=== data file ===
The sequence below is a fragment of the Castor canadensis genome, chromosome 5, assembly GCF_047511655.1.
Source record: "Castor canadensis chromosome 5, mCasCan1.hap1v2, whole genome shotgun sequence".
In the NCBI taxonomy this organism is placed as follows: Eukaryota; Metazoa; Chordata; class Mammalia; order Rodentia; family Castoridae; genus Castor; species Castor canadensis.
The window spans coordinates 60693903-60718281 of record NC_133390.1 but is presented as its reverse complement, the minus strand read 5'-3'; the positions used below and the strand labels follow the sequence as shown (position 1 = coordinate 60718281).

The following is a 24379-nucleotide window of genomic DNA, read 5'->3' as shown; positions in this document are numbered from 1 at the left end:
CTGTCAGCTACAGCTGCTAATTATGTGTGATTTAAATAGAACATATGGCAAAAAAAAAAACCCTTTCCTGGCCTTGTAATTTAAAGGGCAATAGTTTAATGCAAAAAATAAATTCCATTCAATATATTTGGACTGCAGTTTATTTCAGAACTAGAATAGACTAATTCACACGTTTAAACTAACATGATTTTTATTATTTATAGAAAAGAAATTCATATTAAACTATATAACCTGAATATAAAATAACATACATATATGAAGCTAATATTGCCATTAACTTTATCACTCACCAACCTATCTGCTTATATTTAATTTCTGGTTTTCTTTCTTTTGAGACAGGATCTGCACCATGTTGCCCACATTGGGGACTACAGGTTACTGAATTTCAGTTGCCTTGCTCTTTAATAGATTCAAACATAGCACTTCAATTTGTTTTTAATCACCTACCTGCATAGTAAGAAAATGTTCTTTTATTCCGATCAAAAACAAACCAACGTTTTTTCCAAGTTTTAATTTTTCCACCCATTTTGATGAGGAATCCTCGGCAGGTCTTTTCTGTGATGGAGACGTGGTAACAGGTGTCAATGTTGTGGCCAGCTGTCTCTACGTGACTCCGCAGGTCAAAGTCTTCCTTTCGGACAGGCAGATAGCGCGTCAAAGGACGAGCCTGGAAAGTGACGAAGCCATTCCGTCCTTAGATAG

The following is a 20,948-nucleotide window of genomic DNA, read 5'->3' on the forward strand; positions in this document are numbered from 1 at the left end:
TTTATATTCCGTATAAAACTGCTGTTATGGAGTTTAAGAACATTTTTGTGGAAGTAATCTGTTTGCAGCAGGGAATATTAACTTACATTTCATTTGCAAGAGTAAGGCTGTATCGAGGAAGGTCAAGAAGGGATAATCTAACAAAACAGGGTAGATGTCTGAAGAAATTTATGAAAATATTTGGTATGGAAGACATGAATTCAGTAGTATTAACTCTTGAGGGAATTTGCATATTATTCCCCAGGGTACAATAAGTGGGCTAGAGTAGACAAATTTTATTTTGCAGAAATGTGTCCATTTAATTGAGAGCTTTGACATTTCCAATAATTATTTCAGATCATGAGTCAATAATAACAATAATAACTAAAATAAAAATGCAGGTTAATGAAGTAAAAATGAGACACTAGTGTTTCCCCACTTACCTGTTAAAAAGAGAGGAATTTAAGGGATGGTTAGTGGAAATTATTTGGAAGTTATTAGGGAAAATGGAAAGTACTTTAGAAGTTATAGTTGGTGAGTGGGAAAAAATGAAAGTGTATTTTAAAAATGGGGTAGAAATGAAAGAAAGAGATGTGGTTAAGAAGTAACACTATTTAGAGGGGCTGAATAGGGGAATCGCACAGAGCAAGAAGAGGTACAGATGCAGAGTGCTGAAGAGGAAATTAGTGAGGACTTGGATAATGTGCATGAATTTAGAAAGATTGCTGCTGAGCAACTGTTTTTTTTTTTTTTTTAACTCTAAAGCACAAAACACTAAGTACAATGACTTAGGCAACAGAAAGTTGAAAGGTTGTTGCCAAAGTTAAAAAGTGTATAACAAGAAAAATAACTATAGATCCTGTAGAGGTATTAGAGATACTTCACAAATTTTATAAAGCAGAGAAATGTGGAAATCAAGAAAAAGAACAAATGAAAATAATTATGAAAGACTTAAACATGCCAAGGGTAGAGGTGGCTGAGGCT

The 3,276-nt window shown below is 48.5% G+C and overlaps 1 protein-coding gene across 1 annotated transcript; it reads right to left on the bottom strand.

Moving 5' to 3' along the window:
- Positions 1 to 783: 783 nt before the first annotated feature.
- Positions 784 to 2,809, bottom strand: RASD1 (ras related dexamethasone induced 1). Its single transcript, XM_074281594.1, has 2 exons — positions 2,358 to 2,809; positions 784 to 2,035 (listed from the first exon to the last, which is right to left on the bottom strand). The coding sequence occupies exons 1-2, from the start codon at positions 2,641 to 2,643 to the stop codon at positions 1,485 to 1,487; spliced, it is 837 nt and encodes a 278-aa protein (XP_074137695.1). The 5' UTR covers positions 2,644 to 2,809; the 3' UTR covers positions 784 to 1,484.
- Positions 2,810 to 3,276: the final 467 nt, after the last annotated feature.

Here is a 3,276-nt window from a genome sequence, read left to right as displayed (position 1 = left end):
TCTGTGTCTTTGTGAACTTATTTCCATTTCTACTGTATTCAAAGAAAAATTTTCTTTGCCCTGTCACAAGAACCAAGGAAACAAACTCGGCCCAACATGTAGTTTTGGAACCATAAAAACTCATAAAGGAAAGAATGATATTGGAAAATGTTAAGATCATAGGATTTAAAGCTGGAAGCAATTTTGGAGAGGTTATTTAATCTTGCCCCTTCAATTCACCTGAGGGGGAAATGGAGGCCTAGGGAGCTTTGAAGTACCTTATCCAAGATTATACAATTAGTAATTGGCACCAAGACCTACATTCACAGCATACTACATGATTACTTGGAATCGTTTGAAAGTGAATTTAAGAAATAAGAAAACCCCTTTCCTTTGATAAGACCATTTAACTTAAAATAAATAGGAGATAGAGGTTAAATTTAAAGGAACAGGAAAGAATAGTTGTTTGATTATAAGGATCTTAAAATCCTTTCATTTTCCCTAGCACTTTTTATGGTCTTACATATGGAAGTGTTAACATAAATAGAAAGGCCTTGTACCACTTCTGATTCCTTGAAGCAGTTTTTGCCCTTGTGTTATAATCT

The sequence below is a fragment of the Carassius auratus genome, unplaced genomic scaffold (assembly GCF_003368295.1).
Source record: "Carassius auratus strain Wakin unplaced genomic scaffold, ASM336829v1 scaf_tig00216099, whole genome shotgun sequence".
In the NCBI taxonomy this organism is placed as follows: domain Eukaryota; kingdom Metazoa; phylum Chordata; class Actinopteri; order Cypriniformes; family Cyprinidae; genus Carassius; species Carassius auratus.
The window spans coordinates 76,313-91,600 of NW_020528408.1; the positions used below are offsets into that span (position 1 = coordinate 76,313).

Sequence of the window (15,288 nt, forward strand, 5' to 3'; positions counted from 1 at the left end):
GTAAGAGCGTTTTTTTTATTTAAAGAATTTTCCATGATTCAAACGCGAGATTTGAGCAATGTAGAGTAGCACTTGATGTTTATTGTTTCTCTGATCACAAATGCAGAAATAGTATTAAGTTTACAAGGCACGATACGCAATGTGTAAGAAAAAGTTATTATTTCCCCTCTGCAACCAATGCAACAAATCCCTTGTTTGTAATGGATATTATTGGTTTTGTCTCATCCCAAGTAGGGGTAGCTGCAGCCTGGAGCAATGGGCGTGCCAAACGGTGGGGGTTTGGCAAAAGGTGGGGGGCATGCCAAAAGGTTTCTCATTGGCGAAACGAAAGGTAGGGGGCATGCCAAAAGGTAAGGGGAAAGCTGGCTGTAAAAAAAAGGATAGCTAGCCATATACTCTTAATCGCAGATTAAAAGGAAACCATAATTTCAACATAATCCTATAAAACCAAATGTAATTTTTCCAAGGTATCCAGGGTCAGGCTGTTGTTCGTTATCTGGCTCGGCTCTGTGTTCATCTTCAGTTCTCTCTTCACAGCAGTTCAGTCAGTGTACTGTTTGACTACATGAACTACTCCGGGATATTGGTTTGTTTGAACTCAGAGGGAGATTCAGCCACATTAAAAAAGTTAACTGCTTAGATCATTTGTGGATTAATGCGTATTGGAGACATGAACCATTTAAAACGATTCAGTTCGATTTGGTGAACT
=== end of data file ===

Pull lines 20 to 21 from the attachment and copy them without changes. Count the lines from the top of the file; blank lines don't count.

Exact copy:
Sequence of the window (15,288 nt, forward strand, 5' to 3'; positions counted from 1 at the left end):
GTAAGAGCGTTTTTTTTATTTAAAGAATTTTCCATGATTCAAACGCGAGATTTGAGCAATGTAGAGTAGCACTTGATGTTTATTGTTTCTCTGATCACAAATGCAGAAATAGTATTAAGTTTACAAGGCACGATACGCAATGTGTAAGAAAAAGTTATTATTTCCCCTCTGCAACCAATGCAACAAATCCCTTGTTTGTAATGGATATTATTGGTTTTGTCTCATCCCAAGTAGGGGTAGCTGCAGCCTGGAGCAATGGGCGTGCCAAACGGTGGGGGTTTGGCAAAAGGTGGGGGGCATGCCAAAAGGTTTCTCATTGGCGAAACGAAAGGTAGGGGGCATGCCAAAAGGTAAGGGGAAAGCTGGCTGTAAAAAAAAGGATAGCTAGCCATATACTCTTAATCGCAGATTAAAAGGAAACCATAATTTCAACATAATCCTATAAAACCAAATGTAATTTTTCCAAGGTATCCAGGGTCAGGCTGTTGTTCGTTATCTGGCTCGGCTCTGTGTTCATCTTCAGTTCTCTCTTCACAGCAGTTCAGTCAGTGTACTGTTTGACTACATGAACTACTCCGGGATATTGGTTTGTTTGAACTCAGAGGGAGATTCAGCCACATTAAAAAAGTTAACTGCTTAGATCATTTGTGGATTAATGCGTATTGGAGACATGAACCATTTAAAACGATTCAGTTCGATTTGGTGAACT